Little Menashe was three years old when the Jews left Egypt. A little kid, really. Even though only a few months had passed, he had only a tenuous memory of the splitting of the Sea. He remembered being thirsty at the place of bitter waters. He remembered the bloody survivors of a sudden war. And he remembered sensing, even as a little boy, when order came upon the camp. Everything had been chaos and a scrambling series of adventures. And then, there was structure. And with structure, the people were prepared, even little Menasha, for the Giving of the Torah. That Menashe remembered. It was the strangest sensation. He understood all of it.
And then, with that great adventure complete, Moshe the Teacher began a series of lectures on civil law. And the elders passed those on to the people. And the people mostly listened. But Menashe’s brief epiphany was gone. He understood nothing. So, instead, he explored the camp, talked to fellow slave-babies and played games whenever possible. He was bored.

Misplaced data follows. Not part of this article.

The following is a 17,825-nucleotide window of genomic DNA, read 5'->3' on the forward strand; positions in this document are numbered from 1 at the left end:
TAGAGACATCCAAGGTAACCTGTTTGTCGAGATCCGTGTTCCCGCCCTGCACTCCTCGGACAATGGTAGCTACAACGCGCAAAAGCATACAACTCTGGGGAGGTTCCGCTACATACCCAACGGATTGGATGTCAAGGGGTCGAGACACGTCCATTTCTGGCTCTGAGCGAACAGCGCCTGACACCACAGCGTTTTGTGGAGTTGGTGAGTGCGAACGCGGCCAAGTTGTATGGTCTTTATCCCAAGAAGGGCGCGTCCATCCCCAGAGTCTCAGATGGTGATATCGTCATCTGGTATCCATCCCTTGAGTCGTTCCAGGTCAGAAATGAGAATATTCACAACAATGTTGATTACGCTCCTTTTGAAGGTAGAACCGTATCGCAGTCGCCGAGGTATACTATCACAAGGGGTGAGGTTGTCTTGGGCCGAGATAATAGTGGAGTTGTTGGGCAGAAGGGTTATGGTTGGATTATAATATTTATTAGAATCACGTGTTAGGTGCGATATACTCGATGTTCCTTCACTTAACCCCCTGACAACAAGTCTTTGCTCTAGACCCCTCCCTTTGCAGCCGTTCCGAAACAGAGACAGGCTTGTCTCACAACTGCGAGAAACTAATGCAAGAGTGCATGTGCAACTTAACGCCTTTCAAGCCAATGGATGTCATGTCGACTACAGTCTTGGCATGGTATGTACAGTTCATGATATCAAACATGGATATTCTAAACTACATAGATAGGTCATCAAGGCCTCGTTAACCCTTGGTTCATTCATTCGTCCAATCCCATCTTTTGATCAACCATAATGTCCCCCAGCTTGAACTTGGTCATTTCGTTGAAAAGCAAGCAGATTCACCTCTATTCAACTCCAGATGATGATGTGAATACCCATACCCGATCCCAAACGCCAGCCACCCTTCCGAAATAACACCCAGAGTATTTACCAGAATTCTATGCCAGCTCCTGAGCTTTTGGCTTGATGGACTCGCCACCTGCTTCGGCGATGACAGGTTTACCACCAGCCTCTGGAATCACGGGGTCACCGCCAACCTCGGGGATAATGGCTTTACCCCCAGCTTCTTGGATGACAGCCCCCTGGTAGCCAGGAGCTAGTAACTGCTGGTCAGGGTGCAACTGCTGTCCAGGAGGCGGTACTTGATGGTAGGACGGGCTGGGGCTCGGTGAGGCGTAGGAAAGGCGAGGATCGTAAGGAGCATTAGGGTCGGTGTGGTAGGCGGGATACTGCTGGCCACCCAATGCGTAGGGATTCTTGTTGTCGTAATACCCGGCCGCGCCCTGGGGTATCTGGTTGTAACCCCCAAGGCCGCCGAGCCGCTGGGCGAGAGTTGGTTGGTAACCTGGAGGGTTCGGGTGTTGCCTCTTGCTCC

And then, one day, the topic changed. Moshe was going to build something. A Mizbeach, whatever that was. And like a kid with his eye peaking through the hole at a construction site, Menashe was hooked. Moshe described building a fantastic building, with skins and acacia wood and gold and copper and utensils and rods and poles. And the whole thing was going to be mobile.
Menashe was mesmerized by the details. But soon, he realized he was also confused.
The more Moshe described, the harder it was for Menashe to picture the building in his mind’s eye. There were flashes of color, dashes of texture and dimensions galore. But there was nothing, truly nothing, that described how the place was actually supposed to look.
It was all so physical, and yet so far from concrete.
Yet still he listened; a menorah, curtains, the Ark and an Altar.
Fascinating things. Physical things without limitation.
He didn’t understand why he couldn’t picture it.
And then, in a flash of insight, he got it.
It was to be a House for G-d.
A physical space to contain the infinite.
No matter how many words were used, it could never truly be described.
So little Menashe did what he could.
He closed his eyes, listened to the words, and felt the presence of the Lord.